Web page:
|What is the difference between the harmonic a minor scale and the melodic a minor scale?|
Question: What is the difference between the harmonic a minor scale and the melodic a minor scale? I know one is the same going up and coming down and one is all flats coming down. - D.L.
Answer: It's not really all flats coming down.
Start with the natural minor - that's the pattern of the white keys if you play from from A to A on the piano. And of course thay same pattern of steps can be played starting on any note - like D natural minor, which is D, E, F, G, A, Bb, C, D.
When a minor melody is upward-bound, the 7th degree is often raised a half step so that it will make a "leading tone" to the tonic. So in the scale on A that would be G# instead of G. That's "harmonic minor," because this change to G was made for harmonic purposes.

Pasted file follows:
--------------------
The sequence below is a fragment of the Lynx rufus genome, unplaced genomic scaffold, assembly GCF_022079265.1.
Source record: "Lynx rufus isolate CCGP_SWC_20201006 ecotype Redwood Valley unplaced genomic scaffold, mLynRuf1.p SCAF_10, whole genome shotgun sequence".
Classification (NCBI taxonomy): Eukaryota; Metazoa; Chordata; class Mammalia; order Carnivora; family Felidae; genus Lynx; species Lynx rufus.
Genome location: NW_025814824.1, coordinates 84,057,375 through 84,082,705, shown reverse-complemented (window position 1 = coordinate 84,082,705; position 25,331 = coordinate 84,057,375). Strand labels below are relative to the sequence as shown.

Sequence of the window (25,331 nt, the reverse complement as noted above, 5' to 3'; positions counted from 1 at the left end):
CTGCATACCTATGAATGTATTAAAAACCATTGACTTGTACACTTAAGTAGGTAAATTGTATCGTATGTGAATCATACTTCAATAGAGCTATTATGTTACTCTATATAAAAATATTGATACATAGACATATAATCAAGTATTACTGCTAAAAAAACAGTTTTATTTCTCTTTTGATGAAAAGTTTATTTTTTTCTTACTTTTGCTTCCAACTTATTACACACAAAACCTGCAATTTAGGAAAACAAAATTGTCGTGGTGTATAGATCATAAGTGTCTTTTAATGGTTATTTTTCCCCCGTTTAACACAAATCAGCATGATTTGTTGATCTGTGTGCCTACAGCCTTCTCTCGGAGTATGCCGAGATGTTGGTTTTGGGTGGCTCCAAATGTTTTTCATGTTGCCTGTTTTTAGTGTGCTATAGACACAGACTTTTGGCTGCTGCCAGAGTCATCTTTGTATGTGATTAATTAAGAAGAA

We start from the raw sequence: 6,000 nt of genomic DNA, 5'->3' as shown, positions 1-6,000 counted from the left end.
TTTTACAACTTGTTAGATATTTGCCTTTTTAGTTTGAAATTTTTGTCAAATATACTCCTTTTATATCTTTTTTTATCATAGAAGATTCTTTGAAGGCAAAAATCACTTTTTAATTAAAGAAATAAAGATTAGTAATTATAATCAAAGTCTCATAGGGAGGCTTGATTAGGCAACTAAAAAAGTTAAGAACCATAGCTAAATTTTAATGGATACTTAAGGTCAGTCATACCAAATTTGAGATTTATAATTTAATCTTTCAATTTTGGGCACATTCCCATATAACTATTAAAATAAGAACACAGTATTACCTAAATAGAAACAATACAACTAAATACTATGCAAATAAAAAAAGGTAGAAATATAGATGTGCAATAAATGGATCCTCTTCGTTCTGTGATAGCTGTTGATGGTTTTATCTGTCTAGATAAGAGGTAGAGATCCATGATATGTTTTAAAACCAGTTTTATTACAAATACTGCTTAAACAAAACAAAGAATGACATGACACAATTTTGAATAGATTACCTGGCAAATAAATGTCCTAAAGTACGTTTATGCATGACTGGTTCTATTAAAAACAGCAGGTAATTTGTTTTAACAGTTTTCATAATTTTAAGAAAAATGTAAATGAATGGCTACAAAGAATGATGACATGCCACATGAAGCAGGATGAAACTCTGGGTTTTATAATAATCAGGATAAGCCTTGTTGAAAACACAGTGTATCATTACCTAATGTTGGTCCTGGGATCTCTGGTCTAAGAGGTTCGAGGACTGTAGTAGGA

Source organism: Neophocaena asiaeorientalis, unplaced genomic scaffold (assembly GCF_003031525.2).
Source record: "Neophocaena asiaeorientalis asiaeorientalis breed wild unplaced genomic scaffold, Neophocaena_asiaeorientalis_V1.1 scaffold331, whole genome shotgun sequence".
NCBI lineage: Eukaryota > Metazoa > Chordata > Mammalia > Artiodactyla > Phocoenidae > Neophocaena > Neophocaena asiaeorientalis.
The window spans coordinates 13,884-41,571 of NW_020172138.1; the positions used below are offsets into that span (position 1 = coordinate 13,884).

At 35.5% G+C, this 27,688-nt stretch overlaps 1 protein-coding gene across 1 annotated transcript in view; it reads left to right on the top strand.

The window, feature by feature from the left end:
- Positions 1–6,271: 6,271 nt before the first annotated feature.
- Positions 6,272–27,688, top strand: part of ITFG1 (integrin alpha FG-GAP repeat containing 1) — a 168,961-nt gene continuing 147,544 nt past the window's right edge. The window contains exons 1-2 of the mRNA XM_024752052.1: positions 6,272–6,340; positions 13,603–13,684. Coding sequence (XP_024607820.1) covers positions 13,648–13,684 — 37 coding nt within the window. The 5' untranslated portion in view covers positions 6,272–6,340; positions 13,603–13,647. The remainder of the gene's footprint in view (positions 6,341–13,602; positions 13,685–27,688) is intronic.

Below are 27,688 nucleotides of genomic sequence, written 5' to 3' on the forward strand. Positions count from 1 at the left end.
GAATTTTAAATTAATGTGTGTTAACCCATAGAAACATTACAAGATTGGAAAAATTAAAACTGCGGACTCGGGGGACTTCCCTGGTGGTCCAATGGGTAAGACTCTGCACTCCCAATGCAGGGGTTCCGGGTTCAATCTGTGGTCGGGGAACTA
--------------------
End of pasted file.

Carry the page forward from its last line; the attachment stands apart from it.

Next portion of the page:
But if the A minor melody had an F before the G it might be good to raise the F, too, if the composer wants to avoid the exotic-sounding augmented second of F to G#. So then the F gets raised as well, and you end up with a minor scale from A that reads: A, B, C, D, E, F#, G#, A. We call that "melodic minor," presumably because the change was made for melodic reasons.
On the way down, a melody isn't going to need that raised 7th degree because it's not leading to the tonic - so the G can be used without alteration. And if the G isn't changed there's no reason to change the F, either. So really the A minor scale coming downward is going to be the plain natural minor: A, G, F, E, D, C, B, A.
By long custom in music school, we say that the "melodic minor" has two forms, ascending and descending. But really the minor scale is a variable one whose 6th and 7th degrees are often altered, particularly when ascending. A descending "melodic minor" is just the natural minor scale again. See also question 87.
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